That route is the North Pacific Gyne. Its currents are a huge conveyor belt that transports things caught in its flow from Asia to North America and back to Asia. Its use in ancient and premodern times was the easiest and safest way to cross the North Pacific in a sailing ship. (The Spanish sea captains were just the first Europeans to discover the North Pacific Gyre)

These Chinese Discoveries Made their Contact & Exploration of North America Possible


  1. “Wei Lu Current/North Pacific Gyre”
  2. Chinese Astronomy/Navigation (Zilan Wang/Ancient China’s use of “Forward Intersection Mapping”)
  3. Asian Use of Latitude and Longitude during the 8th to 15th centuries (Hyunhee Park & Benjamin Olshin)
  4. Chinese Quantitative Cartography (Robert Temple & Joseph Needham)
  5. Shipbuilding in Ancient China (Gang Deng & Louise Levathes)

My Sources and Suggested Reading

  1. No Foreign Bones in China” by Peter Stursburg (Chapter 10 Commissioners House in Old Honan By the Son of the British Honan Postal Commissioner)
  2. How Beautiful the Feet by Florence Powell Harris/Missionary Account of Life in China from 1910 to WWII China by my grandmother
  3. The Genius of China by Robert Temple*The Must Read Book of Chinese Advances in Science & Technology*
  4. Mapping the Chinese and Islamic Worlds by Hyunhee Park
  5. The Mystery of the Marco Polo Maps by Benjamin Olshin
  6. Trans-Pacific Echoes & Resonances, Listening Once Again by J. Needham & Lu Gwei-Djen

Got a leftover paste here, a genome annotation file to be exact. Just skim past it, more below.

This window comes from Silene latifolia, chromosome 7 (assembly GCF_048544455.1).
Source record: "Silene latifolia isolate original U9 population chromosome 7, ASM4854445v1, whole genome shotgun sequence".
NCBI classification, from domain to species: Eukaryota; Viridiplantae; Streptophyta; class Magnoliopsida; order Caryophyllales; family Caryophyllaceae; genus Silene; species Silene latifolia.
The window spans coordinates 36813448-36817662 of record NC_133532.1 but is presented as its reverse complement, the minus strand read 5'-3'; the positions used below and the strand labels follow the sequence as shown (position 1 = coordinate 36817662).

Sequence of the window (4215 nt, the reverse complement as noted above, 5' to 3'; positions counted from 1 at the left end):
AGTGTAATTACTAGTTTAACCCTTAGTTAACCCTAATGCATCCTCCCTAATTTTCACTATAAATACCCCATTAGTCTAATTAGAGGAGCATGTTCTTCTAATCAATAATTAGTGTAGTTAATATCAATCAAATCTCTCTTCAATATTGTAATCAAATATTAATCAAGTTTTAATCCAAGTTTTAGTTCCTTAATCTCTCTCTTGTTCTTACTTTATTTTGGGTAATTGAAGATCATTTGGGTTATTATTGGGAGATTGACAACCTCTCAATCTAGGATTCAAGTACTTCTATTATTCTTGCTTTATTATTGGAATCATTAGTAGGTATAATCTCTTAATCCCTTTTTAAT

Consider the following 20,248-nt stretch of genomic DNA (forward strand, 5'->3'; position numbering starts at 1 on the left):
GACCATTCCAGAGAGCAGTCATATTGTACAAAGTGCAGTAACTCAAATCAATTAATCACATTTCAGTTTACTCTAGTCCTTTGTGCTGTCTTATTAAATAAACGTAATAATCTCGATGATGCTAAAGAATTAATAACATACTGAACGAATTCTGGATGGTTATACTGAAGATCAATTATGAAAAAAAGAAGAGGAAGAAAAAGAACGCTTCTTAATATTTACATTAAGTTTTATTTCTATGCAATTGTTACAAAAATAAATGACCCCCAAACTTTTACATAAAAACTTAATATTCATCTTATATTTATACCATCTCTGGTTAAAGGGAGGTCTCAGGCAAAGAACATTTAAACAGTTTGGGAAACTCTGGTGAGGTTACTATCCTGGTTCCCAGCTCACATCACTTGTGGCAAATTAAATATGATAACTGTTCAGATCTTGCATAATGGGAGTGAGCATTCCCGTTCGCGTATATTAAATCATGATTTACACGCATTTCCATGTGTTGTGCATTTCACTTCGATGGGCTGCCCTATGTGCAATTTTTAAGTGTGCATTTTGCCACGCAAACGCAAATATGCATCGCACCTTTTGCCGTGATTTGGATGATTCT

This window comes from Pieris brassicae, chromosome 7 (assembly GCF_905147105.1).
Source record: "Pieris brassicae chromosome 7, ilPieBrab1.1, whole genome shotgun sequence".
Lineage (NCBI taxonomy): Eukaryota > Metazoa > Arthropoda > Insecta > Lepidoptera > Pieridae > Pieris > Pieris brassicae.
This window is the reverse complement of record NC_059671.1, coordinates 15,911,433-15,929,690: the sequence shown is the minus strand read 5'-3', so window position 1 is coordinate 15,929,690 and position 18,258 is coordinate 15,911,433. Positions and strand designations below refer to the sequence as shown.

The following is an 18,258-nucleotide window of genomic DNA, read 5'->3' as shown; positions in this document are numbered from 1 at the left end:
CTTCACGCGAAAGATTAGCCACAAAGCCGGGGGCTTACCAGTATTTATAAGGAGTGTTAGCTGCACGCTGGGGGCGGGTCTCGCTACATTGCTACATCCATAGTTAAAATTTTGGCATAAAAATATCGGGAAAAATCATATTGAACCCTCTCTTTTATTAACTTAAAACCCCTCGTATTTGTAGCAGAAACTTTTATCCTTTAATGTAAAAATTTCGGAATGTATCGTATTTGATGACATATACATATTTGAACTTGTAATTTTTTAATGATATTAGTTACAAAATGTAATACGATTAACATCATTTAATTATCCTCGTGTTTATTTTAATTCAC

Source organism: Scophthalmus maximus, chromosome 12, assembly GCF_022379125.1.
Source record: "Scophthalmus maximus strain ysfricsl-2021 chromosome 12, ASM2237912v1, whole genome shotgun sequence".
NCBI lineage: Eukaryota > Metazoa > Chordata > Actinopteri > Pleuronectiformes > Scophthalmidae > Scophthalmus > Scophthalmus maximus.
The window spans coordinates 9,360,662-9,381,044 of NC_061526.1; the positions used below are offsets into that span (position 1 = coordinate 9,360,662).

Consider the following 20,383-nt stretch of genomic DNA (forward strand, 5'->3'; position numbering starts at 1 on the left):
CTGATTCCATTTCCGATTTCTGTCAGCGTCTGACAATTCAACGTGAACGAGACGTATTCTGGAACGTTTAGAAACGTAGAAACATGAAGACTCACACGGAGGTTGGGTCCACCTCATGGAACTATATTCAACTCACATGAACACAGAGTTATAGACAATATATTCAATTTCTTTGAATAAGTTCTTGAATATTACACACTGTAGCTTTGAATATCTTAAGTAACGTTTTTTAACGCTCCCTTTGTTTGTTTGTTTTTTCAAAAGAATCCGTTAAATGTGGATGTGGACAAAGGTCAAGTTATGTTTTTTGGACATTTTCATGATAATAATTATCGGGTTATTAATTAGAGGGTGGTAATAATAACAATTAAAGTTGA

7. Asiatic Fathers of America by Dr. Hendon M. Harris Jr
  8. Did Ancient Chinese Explore America? by Charlotte Harris Rees
  9. Science & Civilization in Ancient China Volume III by Joeseph Needham
  10. History of the Former Han Dynasty Volume III by Pan Ku Translated by Homer H. Dubs
  11. When China Ruled the Seas by Louise Levathes
  12. Chinese Maritime Activities & Socioeconomic Development c. 2100 BC – 1900 AD by Gang Deng

Dr. Hendon M. Harris Sr. and Florence Powell Harris. My Grandparents in Retirement


Dr. Hendon M. Harris, Jr. My father in 1960s Hong Kong


"The first Bible Training Conference for mountaineer Christian leaders Approx. 1953 My father, Dr. Hendon M. Harris, Jr. is in the center of the bottom row"


"The first class and professors of The All China Baptist Theological Seminary Kaifeng, Honan China--1938". This seminary was founded by my grandfather, Dr. Hendon M. Harris, Sr., (front row center) during the Chinese Japanese conflict.

The Beak of the Tenth Sun Raven STILL GLOWS

Categorized as Articles

Leave a Reply